Would you like to work in a happy and harmonious office? Here’s the definitive guide to achieving this:
1) The kettle is your friend:
One of the biggest causes of conflict in every office is the kitchen area, either people not doing the washing up, pinching stuff from the fridge, or not making their fair share of tea and coffee.
Never assume that it is the most junior member of staff’s responsibility to make the tea, everyone should muck in with this task, even management.
2) Remember to CC:
Not Cc-ing your colleagues into emails is enough to drive some of them round the bend. Failure to do this simple task though could have some serious consequences.
If one of your bosses hasn’t seen an email which you’ve sent to a client, he or she will either think that you haven’t done it or worse they are not in the loop with what’s going on.
3) Grovelling doesn’t suit you:
No one likes a brown-noser – not even the people who you are trying to suck up to. You’re not the first to think you can go up the ladder by grovelling and you won’t be the last.
Management see this time after time and know how to deal with it as it reflects badly on you. In fact rather than charming your boss you give off the impression that you’re not confident in your own ability to succeed so you’re having to rely on grovelling.
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If you need help with something ask someone! I’m willing to bet that 99.9% of all conflicts in the office are due to a lack of communication.
Often when you speak about things they become easier to resolve – sitting quietly at your desk struggling, getting yourself ever more wound up is not good for the task in hand, the company or indeed you.
5) Cheats never prosper:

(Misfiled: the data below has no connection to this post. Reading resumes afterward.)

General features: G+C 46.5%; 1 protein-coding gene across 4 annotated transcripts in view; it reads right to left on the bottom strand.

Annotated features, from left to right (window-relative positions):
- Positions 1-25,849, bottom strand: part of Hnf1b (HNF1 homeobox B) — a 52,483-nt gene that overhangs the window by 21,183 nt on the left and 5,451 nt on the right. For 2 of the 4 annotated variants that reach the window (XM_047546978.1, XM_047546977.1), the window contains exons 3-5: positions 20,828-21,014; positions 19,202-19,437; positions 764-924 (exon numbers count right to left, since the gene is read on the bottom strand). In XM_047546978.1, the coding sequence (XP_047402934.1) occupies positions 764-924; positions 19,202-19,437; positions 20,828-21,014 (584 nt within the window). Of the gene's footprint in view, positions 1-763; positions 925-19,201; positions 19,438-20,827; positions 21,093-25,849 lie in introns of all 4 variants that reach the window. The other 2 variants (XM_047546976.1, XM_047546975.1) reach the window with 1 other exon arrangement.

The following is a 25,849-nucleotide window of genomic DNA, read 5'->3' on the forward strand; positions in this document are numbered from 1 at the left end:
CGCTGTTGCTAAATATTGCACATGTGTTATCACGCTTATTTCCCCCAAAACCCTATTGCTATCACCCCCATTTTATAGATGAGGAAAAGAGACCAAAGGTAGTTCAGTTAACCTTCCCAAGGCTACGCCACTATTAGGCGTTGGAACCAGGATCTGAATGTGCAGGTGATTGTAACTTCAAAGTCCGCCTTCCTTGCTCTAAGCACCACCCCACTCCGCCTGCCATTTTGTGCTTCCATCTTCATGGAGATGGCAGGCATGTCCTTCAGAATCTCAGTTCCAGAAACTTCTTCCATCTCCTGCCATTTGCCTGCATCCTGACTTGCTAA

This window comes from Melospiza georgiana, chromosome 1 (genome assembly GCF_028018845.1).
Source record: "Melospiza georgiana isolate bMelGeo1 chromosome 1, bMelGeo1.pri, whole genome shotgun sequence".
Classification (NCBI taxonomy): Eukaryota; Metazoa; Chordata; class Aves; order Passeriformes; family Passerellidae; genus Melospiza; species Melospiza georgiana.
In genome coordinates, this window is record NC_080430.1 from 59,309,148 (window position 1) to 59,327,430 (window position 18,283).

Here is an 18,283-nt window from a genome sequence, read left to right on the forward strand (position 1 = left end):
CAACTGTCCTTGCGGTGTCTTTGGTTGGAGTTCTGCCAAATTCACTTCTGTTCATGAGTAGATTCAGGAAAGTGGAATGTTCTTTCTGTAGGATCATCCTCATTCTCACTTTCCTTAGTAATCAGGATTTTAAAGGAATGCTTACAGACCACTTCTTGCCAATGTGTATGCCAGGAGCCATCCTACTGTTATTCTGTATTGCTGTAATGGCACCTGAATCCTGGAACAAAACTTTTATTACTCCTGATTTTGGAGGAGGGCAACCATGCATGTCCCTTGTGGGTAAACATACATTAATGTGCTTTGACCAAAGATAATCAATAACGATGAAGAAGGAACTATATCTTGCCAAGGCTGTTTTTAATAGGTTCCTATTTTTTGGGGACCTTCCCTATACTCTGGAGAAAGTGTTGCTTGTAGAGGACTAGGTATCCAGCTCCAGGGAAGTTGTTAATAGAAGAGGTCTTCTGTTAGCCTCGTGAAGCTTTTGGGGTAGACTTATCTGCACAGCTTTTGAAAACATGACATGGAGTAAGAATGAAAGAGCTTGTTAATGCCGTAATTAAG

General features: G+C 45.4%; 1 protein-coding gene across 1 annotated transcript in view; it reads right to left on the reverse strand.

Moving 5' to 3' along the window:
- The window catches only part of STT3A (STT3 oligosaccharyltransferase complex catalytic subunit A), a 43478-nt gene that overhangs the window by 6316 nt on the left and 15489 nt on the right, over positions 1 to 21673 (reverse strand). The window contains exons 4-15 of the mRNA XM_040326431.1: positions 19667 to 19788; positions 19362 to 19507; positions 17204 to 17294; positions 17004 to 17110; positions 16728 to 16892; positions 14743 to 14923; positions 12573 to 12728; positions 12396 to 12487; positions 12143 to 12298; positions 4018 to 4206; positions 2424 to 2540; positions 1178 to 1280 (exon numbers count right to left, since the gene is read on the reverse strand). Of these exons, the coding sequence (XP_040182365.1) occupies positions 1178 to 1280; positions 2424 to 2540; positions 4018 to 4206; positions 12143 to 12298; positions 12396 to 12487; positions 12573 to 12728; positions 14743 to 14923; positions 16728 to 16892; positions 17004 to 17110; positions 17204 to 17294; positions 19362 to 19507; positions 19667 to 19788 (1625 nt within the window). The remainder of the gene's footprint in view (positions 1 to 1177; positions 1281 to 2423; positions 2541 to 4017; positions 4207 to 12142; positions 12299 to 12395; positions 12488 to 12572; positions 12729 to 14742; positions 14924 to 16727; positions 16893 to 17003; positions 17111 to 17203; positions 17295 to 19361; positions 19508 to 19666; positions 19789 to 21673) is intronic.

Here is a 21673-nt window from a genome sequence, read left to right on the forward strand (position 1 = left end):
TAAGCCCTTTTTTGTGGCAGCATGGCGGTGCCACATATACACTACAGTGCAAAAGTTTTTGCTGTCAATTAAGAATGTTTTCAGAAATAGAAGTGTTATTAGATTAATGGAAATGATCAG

If you make a mistake, confess it quickly. Everyone makes mistakes and the sooner they are out in the open they quicker they can be resolved.
If you sit on an error you have made or try to hide it, you are digging yourself a hole which after time will be harder and harder to climb out of. Lies will always get found out and cheats will never prosper.
6) Watch what you write:
Always be careful what you put in emails as you can never guarantee that they will remain private. Therefore never put anything in an email or an internal memo which you wouldn’t be happy with the entire office seeing.
7) I’m sorry, no:
Learning to say no to someone is a difficult but essential life task. You need to be able to do it but it is essential that you learn how to convey this in the best possible manner.
The last thing you want is to be burdened with everyone’s work because you didn’t have the guts to say no to them, but similarly you don’t want to be seen as a stubborn donkey who won’t lend any one a hand.
The phrase, ‘I would love to help but I’m really tied up at the moment – if it’s not urgent I should be able to help later in the week’, is always a good set response.
Know where to draw the line. Your office colleagues are not the same as your close group of friends or your family. What’s more the office is not the pub or a lounge so your behaviour should reflect that.
9) Say well done:
Praise is so often forgotten in many work places. You don’t have to lay it on thick or go over the top with ‘good job’ cards, but a simple ‘well done – you did a great job on that’ will go a long way.
Positive reinforcement is such a powerful tool in the office and has the potential to create a very happy and productive workforce. Even simple things like employee of the month, can get the most out of people.
You would not be surprised by the number of people who sit at their desk all day with a glum expression on their face.
They don’t talk or smile, they just come in, do their work and then go. After a while these people become a black hole of negativity and their miserable attitude spreads to the rest of the office.
You would be astonished at the difference it can make if everyone smiles in the office. Granted there’s not going to be ‘The Sound of Music’ style jollity all the time, but pleasantries like saying ‘good morning’, or ‘how are you’, or even holding the door for people, all make the office a better place to work.
Author: Michael Davies from LondonOffices.com